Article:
* Early last week, Texas Tech basketball coach and former Indiana coaching legend Bobby Knight up and quit right in the middle of his team's conference season. Knight made it clear he was doing so to help his son, and now former assistant Pat will make the transition to the top job. We never did get an explanation of how Bob Knight's quitting in the middle of the season would help the players (especially the seniors) transition to . . . whatever it is they'll transition to. Knight was volatile until the end, rarely avoiding losing his cool but still expecting iron-clad self-control from his players at all times.

The Washington Post's John Feinstein, the author of the Indiana University men's basketball book A Season on the Brink, finished his post-retirement story about Knight by relating a seemingly complimentary anecdote about how the coach had at one point met three brothers who were big Indiana fans. Two of the young men were deaf and mute. Knight ended up inviting them to visit Indiana's locker room and meet the Hoosiers. Feinstein noted that after the pre-game get-together, Knight told his team something to the effect of "I don't ever want to hear about how tough your life is," i.e. I don't want to hear you complain about how unlucky your are.

What Knight should have said to the players was "you'll never hear me complaining about how tough my life is." But that wasn't how the coach was wired. Knight was always convinced that his players were the lucky ones, certainly not vice versa.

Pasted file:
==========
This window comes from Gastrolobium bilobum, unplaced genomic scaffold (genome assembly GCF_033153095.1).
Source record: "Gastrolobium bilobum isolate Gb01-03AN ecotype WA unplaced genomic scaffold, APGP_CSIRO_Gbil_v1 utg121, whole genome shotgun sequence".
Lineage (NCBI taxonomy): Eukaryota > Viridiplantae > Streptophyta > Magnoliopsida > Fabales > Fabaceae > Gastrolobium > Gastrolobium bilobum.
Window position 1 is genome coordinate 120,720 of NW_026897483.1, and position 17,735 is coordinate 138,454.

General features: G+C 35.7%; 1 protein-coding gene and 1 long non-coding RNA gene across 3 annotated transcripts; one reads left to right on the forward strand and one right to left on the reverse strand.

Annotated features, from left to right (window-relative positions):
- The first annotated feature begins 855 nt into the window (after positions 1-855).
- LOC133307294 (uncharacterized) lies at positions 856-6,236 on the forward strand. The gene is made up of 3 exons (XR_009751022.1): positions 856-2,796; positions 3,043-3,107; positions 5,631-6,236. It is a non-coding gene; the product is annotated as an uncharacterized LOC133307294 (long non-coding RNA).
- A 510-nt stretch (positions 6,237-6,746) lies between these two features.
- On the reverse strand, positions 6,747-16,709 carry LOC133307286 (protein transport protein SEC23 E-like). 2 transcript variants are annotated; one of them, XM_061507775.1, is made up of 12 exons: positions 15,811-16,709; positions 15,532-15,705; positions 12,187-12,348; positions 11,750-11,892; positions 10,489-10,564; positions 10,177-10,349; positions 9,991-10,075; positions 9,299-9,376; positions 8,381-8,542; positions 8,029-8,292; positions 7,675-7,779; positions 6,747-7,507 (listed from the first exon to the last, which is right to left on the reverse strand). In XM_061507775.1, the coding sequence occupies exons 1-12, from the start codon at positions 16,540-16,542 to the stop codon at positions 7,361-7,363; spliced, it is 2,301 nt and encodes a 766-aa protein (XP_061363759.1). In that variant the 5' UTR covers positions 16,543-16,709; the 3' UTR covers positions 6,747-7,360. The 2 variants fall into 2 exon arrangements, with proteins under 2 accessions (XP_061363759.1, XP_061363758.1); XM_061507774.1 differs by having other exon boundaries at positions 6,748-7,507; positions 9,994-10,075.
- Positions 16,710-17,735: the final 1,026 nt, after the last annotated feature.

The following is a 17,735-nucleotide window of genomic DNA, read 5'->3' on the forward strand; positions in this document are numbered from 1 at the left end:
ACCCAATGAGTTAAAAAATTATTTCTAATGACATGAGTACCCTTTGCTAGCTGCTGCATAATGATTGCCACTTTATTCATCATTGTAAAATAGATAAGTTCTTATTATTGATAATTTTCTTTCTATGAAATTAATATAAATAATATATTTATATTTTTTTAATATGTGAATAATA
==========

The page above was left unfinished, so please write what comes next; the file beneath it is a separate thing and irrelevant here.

* Ken "Hawk" Harrelson signed a contract extension with the White Sox last week and is on track to do most of the team's TV play-by-play for at least another couple seasons. And I'm confident I would have heard if analyst Darrin Jackson had been let go. So this not-well-loved duo will return for the 2008 season. There are clearly many ways these guys could improve, but let's focus on what has to be the most irritating announcing gimmick in all of Major League Baseball.

I can handle homers. In fact, I appreciate hometown announcers who get excited when the hometown fans are excited. But guys, after Sox home runs, don't put on the pleated skirts! You don't cut it as cheerleaders! Stop with the orgasmic, in-unison cry of "Yes" following "You can put it on the board . . . " OK, Hawk and DJ probably aren't going to see this, so we'll have to all try to tell a friend, who will tell a friend and surely at some point the word will filter down to someone with some sort of affiliation to the White Sox organization. And that White Sox employee will have the chance to go down in history as the person who convinced the guys in the booth to stop doing the call that makes White Sox fans desperately want to turn away despite the fact that the fireworks are just beginning. We can do this!


Jim Coffman brings you SportsMonday every . . . Monday.

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Posted on Nov 26, 2021